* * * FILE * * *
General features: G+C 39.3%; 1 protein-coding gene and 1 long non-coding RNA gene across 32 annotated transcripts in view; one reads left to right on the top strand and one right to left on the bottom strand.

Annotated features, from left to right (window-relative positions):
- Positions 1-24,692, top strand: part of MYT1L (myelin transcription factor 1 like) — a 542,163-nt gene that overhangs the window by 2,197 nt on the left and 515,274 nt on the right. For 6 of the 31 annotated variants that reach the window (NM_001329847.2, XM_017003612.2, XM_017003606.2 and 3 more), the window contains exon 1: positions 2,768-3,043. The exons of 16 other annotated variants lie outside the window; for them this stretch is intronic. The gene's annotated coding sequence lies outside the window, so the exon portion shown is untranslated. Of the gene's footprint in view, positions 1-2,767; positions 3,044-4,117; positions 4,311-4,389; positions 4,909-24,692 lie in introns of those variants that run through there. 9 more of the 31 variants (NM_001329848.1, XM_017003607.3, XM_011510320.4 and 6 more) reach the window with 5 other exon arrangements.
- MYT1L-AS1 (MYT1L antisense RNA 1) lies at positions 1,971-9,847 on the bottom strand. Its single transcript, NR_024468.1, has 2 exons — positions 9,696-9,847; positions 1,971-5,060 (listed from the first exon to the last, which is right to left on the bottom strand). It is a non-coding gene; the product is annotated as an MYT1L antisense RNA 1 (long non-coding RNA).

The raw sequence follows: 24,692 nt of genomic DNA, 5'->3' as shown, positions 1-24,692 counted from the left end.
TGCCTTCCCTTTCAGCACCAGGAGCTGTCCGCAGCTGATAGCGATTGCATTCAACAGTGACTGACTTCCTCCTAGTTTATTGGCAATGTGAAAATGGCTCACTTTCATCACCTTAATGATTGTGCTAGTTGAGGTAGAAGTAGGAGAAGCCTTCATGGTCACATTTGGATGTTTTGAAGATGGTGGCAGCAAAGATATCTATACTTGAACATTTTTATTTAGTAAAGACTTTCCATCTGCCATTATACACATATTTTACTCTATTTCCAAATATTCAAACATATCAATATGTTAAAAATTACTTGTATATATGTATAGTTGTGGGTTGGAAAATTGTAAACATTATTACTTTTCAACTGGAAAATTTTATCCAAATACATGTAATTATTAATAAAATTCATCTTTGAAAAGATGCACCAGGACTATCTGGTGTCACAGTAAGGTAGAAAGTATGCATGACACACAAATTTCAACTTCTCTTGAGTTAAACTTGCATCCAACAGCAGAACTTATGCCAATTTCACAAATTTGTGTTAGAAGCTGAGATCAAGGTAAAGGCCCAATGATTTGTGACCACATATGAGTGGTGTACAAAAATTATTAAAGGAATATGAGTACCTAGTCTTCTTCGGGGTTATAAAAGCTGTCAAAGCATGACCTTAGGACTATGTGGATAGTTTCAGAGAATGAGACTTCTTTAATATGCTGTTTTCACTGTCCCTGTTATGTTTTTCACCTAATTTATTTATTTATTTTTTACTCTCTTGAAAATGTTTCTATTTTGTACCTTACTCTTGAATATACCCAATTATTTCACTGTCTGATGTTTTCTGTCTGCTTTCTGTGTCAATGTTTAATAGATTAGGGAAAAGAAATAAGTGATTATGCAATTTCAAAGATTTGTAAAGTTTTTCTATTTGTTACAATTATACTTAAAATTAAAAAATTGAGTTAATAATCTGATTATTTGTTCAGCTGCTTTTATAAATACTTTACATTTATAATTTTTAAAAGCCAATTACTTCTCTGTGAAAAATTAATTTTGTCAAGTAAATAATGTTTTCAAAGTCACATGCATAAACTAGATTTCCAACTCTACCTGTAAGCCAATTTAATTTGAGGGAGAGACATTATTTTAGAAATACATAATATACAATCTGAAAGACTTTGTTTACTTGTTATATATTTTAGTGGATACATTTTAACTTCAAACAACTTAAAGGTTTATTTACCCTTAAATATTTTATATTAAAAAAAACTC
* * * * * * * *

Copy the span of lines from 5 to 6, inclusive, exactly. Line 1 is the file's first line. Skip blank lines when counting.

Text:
The raw sequence follows: 24,692 nt of genomic DNA, 5'->3' as shown, positions 1-24,692 counted from the left end.
TGCCTTCCCTTTCAGCACCAGGAGCTGTCCGCAGCTGATAGCGATTGCATTCAACAGTGACTGACTTCCTCCTAGTTTATTGGCAATGTGAAAATGGCTCACTTTCATCACCTTAATGATTGTGCTAGTTGAGGTAGAAGTAGGAGAAGCCTTCATGGTCACATTTGGATGTTTTGAAGATGGTGGCAGCAAAGATATCTATACTTGAACATTTTTATTTAGTAAAGACTTTCCATCTGCCATTATACACATATTTTACTCTATTTCCAAATATTCAAACATATCAATATGTTAAAAATTACTTGTATATATGTATAGTTGTGGGTTGGAAAATTGTAAACATTATTACTTTTCAACTGGAAAATTTTATCCAAATACATGTAATTATTAATAAAATTCATCTTTGAAAAGATGCACCAGGACTATCTGGTGTCACAGTAAGGTAGAAAGTATGCATGACACACAAATTTCAACTTCTCTTGAGTTAAACTTGCATCCAACAGCAGAACTTATGCCAATTTCACAAATTTGTGTTAGAAGCTGAGATCAAGGTAAAGGCCCAATGATTTGTGACCACATATGAGTGGTGTACAAAAATTATTAAAGGAATATGAGTACCTAGTCTTCTTCGGGGTTATAAAAGCTGTCAAAGCATGACCTTAGGACTATGTGGATAGTTTCAGAGAATGAGACTTCTTTAATATGCTGTTTTCACTGTCCCTGTTATGTTTTTCACCTAATTTATTTATTTATTTTTTACTCTCTTGAAAATGTTTCTATTTTGTACCTTACTCTTGAATATACCCAATTATTTCACTGTCTGATGTTTTCTGTCTGCTTTCTGTGTCAATGTTTAATAGATTAGGGAAAAGAAATAAGTGATTATGCAATTTCAAAGATTTGTAAAGTTTTTCTATTTGTTACAATTATACTTAAAATTAAAAAATTGAGTTAATAATCTGATTATTTGTTCAGCTGCTTTTATAAATACTTTACATTTATAATTTTTAAAAGCCAATTACTTCTCTGTGAAAAATTAATTTTGTCAAGTAAATAATGTTTTCAAAGTCACATGCATAAACTAGATTTCCAACTCTACCTGTAAGCCAATTTAATTTGAGGGAGAGACATTATTTTAGAAATACATAATATACAATCTGAAAGACTTTGTTTACTTGTTATATATTTTAGTGGATACATTTTAACTTCAAACAACTTAAAGGTTTATTTACCCTTAAATATTTTATATTAAAAAAAACTC